Saturday, 17 August 2013 00:00
The tragedy of sexually abused women and children in Sri Lanka has finally hit international headlines, driving home the desperation caused by economic constraints that lead to so many Sri Lankans being left powerless. They are made victims a second time around by a callous system that denies them justice in a timely manner.
Time magazine on 13 August published the harrowing tale of thousands of children who have been abused in Sri Lanka. The well-researched article details how more and more children are being left vulnerable as increasing economic constraints push mothers towards the Middle East. Children are then easy prey for fathers or male relatives who sometimes abuse them for years.
Even once the offence is discovered and the responsible parties arrested, children often have no one to take care of them and are shuttled to Government or non-government run juvenile centres. They then have to undergo more heartbreak and fear as a sluggish legal system mires them in years of litigation â€“ sometimes for as long as a decade. Often, during this time, the perpetrators roam free.
The Times reporter writes that every day, three to five children are raped in Sri Lanka. Police statistics show the total number of child rapes in 2011 as 1,463; the figure jumped to 1,759 cases in 2012, according to a Parliamentary report. Police records also give a total of just over 2,000 sexual offenses against children, besides rape, in 2011; child-molestation cases in 2012 soared to over 5,000, according to Parliamentary figures. The total number of all crimes against children â€” which besides sex crimes include crimes of violence, abduction, trafficking and other offenses â€” increased by a dramatic 64% between 2011 and 2012.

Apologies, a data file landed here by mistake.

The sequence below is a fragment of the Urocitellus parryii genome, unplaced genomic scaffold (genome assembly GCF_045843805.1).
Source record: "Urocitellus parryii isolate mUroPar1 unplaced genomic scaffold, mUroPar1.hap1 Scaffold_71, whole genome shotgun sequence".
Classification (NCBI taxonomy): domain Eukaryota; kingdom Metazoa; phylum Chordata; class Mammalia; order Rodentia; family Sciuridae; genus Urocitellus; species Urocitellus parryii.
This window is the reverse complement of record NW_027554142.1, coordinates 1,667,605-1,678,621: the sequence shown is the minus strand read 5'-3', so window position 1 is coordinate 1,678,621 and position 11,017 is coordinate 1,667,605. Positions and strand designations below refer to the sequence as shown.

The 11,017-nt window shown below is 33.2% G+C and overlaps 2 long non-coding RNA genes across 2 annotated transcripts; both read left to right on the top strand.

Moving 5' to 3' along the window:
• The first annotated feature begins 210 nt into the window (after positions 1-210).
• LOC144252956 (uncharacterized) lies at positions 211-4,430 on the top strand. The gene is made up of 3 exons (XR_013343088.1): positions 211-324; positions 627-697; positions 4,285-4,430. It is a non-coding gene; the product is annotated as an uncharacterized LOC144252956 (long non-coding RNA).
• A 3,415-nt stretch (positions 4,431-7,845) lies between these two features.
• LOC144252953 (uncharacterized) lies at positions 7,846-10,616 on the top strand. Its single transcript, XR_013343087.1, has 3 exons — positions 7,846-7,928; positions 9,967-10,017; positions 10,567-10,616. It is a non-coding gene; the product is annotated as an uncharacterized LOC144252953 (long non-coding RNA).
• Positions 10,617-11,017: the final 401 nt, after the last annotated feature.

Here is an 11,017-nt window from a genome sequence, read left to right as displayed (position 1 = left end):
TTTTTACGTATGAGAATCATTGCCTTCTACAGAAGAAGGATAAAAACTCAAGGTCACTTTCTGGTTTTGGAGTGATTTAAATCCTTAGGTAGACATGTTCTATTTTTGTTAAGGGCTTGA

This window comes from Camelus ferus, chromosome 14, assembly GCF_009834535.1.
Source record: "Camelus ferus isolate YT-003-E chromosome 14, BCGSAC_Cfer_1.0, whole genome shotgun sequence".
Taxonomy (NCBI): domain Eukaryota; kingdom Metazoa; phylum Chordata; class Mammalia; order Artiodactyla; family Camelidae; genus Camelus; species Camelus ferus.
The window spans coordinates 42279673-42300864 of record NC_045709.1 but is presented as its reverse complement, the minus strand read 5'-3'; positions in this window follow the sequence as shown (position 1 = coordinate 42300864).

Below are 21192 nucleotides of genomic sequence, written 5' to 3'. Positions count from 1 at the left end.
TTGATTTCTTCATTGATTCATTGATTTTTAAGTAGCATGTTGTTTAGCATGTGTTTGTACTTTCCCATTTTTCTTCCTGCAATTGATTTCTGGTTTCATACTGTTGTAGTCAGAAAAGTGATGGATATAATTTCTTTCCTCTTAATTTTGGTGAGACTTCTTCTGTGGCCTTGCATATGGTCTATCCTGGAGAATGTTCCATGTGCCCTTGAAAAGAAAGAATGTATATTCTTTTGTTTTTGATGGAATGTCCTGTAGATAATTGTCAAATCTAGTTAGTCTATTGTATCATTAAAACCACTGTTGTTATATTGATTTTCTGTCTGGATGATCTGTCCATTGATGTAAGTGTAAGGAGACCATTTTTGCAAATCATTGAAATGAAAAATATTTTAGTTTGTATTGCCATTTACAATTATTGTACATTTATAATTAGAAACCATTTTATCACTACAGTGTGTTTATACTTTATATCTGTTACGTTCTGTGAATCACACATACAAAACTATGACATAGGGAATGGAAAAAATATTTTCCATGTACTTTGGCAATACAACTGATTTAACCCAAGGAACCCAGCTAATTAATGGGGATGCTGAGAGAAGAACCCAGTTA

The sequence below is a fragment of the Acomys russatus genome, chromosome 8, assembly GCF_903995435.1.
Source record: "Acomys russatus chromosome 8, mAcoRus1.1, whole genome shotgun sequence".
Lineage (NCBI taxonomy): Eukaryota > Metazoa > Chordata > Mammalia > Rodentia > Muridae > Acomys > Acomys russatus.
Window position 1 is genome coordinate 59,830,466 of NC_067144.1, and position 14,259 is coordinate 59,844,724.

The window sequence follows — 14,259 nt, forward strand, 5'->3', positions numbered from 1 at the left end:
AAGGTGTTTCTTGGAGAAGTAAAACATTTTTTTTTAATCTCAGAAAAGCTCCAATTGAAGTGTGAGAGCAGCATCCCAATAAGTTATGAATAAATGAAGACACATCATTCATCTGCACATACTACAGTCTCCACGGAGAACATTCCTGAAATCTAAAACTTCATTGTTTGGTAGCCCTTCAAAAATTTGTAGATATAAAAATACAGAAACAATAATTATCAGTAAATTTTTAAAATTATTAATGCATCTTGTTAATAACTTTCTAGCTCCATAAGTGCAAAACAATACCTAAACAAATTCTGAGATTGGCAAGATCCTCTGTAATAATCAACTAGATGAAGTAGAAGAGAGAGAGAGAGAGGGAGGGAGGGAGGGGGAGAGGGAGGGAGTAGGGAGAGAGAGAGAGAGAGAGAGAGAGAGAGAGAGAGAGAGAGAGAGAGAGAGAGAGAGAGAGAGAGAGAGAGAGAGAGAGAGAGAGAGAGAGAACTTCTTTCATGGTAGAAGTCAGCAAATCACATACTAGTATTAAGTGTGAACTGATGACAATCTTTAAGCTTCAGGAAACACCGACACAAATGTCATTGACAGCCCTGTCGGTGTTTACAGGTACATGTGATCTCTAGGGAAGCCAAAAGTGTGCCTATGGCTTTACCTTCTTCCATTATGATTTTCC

These are mind-numbing numbers. Rampant abuse is completely swept into the shadows and while the Government has taken some steps such as establishing two courts only for child abuse cases, the Time report estimates that around 10, 000 cases are pending at all courts around the island.
The culture of silence and impunity is also being seen in crimes against women. United National Party (UNP) MP Rosy Senanayake told a press conference recently that out of over 30,000 cases of harassment and sexual abuses against women, only around 600 perpetrators are remanded. This is a jaw-dropping 2%, showing the gross inefficiency of the legal system to provide justice.
She observed that a woman is harassed or abused in the country every 90 minutes. Senanayake also pointed out dozens of politicians have been implicated in sexual cases including the famous Tangalle incident where the Pradeshya Sabha Chairman allegedly raped a Russian woman after killing her British boyfriend. The long delays in that case also made international headlines.
As the Government attempts to brush up its human rights record ahead of the Commonwealth Heads of Government Meeting (CHOGM), there is a grave need to focus on promoting the wellbeing and security of women and children who form the bulk of the population. Without serious and consistent guidance from the very top, it will be impossible to turn the tide on this tsunami of abuse.